Many school librarians and administrators have often wondered why the vast and various resources housed in the physical space of the library are not available to students and families during school breaks and the summer months. For many children and youth, the school library is the closest and most familiar (and free!) provider of reading material for independent reading. Whether they are seeking books and magazines for pleasure reading or to answer their questions and gain specific knowledge, the school library is their resource and the school librarian is their go-to person. In most districts across the United States, however, school libraries are closed for the summer and are shuttered over for fall, winter, and spring breaks.

Canadian Public Libraries in British Columbia collaborate for service excellence

This article was just published in the BCLA Browser: Linking the Library Landscape, Vol 6, No 1 (2014)

BC public libraries take a collaborative step forward in support of service excellence” by Barbara Kelly and June Stockdale

June Stockdale, Chief Librarian at the Nelson Public Library and Barbara Kelly, Project Manager on behalf of the BC Libraries Cooperative for the Digital Learning Objects Repository, invite everyone to be part of the growing conversation about a new service that will make the sharing of program and training ideas, templates, outlines, and scripts easy and effective.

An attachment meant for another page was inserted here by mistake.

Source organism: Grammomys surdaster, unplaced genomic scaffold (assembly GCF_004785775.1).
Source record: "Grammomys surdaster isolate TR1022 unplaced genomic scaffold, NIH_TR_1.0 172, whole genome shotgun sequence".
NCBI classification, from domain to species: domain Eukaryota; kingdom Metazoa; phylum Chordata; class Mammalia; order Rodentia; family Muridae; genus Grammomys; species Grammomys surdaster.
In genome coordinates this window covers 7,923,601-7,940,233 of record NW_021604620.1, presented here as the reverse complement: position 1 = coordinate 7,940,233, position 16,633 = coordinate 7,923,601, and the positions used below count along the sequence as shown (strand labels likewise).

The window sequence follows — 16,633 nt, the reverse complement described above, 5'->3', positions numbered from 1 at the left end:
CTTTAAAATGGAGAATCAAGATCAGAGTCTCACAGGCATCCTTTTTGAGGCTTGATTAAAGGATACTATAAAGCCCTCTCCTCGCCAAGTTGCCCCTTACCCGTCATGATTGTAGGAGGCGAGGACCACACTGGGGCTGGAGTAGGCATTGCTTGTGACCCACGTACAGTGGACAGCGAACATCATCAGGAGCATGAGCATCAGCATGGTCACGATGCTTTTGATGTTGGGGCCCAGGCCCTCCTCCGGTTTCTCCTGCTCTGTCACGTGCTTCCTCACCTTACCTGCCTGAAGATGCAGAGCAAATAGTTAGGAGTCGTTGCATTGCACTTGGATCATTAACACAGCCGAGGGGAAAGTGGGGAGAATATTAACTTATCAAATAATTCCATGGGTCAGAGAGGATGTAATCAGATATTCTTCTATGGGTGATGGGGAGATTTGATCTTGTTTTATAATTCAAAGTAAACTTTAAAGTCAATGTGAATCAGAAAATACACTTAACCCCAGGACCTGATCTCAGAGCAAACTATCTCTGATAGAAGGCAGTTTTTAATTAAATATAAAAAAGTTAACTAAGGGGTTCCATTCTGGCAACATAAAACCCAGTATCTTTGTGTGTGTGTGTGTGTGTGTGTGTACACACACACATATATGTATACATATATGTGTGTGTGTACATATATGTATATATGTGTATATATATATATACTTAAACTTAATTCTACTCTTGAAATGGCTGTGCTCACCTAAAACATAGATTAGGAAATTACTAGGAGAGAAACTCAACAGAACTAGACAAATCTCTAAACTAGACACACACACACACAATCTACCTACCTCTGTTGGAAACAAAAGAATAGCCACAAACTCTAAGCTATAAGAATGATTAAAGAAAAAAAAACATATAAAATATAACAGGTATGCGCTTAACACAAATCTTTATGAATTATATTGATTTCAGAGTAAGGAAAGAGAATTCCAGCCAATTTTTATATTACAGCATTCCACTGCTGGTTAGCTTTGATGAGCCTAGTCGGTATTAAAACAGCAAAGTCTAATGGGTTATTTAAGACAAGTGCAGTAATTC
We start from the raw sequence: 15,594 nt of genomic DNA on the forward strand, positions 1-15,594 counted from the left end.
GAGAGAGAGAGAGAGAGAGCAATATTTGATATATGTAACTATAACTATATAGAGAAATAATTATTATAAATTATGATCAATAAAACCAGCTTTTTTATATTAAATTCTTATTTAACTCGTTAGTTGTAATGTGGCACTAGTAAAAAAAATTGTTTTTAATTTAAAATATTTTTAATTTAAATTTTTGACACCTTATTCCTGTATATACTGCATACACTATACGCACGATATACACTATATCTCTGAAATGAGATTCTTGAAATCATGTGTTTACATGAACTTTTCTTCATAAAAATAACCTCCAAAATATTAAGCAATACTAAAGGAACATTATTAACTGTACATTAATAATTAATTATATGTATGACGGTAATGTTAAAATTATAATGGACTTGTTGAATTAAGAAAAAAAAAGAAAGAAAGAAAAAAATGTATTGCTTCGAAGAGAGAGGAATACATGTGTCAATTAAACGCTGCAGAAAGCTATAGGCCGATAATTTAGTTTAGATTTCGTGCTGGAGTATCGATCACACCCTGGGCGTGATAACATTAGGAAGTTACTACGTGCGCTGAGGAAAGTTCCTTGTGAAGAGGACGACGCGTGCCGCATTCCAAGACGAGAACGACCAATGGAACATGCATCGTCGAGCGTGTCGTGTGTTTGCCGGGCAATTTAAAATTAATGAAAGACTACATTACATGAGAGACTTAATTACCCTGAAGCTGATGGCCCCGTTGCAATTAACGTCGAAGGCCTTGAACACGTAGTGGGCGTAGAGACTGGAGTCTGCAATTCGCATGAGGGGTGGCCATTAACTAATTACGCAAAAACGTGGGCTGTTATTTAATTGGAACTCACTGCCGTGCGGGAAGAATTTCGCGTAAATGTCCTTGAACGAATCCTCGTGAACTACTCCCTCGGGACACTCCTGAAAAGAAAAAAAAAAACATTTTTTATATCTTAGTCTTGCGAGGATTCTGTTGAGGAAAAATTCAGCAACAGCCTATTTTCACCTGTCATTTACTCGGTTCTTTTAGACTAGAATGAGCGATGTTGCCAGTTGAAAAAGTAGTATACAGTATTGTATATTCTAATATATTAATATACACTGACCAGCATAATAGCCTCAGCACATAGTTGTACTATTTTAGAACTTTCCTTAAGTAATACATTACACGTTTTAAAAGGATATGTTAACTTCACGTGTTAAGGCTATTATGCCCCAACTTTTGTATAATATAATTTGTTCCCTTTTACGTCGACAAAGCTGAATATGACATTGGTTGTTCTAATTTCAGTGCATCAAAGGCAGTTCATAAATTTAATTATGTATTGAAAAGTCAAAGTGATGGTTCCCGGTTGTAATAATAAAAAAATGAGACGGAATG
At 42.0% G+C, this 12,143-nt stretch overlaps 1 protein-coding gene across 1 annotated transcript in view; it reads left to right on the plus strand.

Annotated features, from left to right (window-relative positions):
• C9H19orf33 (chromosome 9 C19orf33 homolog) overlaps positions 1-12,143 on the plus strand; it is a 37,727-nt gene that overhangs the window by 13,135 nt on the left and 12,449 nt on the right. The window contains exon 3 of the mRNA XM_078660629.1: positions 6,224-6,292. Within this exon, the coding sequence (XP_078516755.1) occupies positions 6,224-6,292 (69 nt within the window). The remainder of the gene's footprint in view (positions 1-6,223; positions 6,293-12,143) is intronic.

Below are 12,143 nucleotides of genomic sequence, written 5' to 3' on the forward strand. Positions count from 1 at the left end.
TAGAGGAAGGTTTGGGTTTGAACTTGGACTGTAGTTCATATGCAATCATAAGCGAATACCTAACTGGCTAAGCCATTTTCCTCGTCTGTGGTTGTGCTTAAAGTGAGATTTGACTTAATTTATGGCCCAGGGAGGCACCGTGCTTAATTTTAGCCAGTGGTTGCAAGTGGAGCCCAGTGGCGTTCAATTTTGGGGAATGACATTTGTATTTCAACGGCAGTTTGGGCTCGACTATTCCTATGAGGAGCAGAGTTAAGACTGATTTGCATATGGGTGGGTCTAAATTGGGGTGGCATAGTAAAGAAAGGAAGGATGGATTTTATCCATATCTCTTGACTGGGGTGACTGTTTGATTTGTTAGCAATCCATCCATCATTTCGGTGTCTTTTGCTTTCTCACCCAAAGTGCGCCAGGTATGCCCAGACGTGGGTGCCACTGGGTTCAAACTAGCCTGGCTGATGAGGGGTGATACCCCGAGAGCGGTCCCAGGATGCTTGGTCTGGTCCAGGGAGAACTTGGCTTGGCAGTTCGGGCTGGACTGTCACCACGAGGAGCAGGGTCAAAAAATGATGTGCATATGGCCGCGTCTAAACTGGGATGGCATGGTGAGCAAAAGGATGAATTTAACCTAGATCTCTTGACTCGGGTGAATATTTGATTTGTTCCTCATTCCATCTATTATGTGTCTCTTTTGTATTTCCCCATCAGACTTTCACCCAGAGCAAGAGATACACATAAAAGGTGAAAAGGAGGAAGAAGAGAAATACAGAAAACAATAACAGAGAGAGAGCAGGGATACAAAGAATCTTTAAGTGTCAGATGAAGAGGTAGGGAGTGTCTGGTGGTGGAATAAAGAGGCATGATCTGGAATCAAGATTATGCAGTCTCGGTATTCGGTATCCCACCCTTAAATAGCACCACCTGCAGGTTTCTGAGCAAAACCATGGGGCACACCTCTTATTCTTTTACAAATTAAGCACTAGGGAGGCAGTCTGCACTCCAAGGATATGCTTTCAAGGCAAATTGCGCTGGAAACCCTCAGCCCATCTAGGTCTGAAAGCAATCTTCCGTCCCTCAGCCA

Academic librarians should participate in departmental faculty candidate interviews

This is a great article in the new C&RL News.

The first sparks of collaboration: Participating in job interviews for faculty candidates” by Brett Spencer.

As shown by many inspiring articles in C&RL News over the past few years, academic librarians are energetically seeking ways to spark collaborations with teaching faculty and build partnerships that enrich the learning experiences of our students. Librarians often have their first opportunity to meet a new faculty member when the prospective professor comes to campus for an interview. Perhaps you’re a liaison to an academic department, and the department brings faculty candidates over to the library so that you can give them a quick tour and highlight the array of information resources they could access if they accepted positions on your campus. I think these library visits are great opportunities to kindle relationships with new faculty. This article offers some questions to consider when preparing for faculty interviews, based on tips and advice that I’ve received from outstanding teaching faculty and seasoned library colleagues over the years.

Two good examples of library collaboration

Here are two new items today.

The Internet Reviews was published in a recent C&RL News; it noted the Digital Library of the Caribbean.

The Digital Library of the Caribbean (dLOC) is a collaborative international digitization project involving 18 partner institutions from around the Caribbean region. Culling collections from academic libraries, private collections, and archives, dLOC documents the diverse historical and cultural legacies of the many islands and surrounding areas of the Caribbean.

Community Collaboration: Phoenix Public Library Joining Arizona St. University’s Alexandria Co-Working Network.”  Found via the InfoDocket.

The Alexandria Co-Working Network is an ASU initiative that brings people together in collaboration spaces in public libraries across Arizona. The new space at Burton Barr Central Library will support the entrepreneurs, inventors, problem-solvers and small-business owners across the Valley who need help to advance their ideas but don’t currently have access to the necessary tools.